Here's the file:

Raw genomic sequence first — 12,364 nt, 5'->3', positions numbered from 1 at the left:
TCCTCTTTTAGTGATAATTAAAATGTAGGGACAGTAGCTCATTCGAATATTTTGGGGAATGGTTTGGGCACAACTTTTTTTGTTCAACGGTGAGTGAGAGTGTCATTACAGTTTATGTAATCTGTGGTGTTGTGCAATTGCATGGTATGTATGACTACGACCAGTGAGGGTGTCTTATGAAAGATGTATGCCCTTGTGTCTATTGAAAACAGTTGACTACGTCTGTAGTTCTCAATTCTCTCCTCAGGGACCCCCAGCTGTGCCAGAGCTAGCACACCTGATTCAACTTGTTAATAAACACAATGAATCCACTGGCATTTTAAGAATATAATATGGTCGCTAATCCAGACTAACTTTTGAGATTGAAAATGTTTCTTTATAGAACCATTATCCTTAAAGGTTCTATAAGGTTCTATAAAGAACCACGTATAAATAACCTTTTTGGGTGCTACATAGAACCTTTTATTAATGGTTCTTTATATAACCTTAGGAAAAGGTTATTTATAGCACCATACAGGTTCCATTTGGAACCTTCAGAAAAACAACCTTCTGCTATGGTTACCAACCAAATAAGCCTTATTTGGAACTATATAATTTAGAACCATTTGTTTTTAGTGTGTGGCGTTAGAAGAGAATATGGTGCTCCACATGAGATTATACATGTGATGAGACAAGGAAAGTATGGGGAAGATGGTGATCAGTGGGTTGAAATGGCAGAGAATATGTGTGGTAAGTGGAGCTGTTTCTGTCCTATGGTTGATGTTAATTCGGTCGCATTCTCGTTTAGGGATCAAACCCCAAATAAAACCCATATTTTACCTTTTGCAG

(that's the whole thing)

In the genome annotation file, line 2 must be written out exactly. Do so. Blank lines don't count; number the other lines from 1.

TCCTCTTTTAGTGATAATTAAAATGTAGGGACAGTAGCTCATTCGAATATTTTGGGGAATGGTTTGGGCACAACTTTTTTTGTTCAACGGTGAGTGAGAGTGTCATTACAGTTTATGTAATCTGTGGTGTTGTGCAATTGCATGGTATGTATGACTACGACCAGTGAGGGTGTCTTATGAAAGATGTATGCCCTTGTGTCTATTGAAAACAGTTGACTACGTCTGTAGTTCTCAATTCTCTCCTCAGGGACCCCCAGCTGTGCCAGAGCTAGCACACCTGATTCAACTTGTTAATAAACACAATGAATCCACTGGCATTTTAAGAATATAATATGGTCGCTAATCCAGACTAACTTTTGAGATTGAAAATGTTTCTTTATAGAACCATTATCCTTAAAGGTTCTATAAGGTTCTATAAAGAACCACGTATAAATAACCTTTTTGGGTGCTACATAGAACCTTTTATTAATGGTTCTTTATATAACCTTAGGAAAAGGTTATTTATAGCACCATACAGGTTCCATTTGGAACCTTCAGAAAAACAACCTTCTGCTATGGTTACCAACCAAATAAGCCTTATTTGGAACTATATAATTTAGAACCATTTGTTTTTAGTGTGTGGCGTTAGAAGAGAATATGGTGCTCCACATGAGATTATACATGTGATGAGACAAGGAAAGTATGGGGAAGATGGTGATCAGTGGGTTGAAATGGCAGAGAATATGTGTGGTAAGTGGAGCTGTTTCTGTCCTATGGTTGATGTTAATTCGGTCGCATTCTCGTTTAGGGATCAAACCCCAAATAAAACCCATATTTTACCTTTTGCAG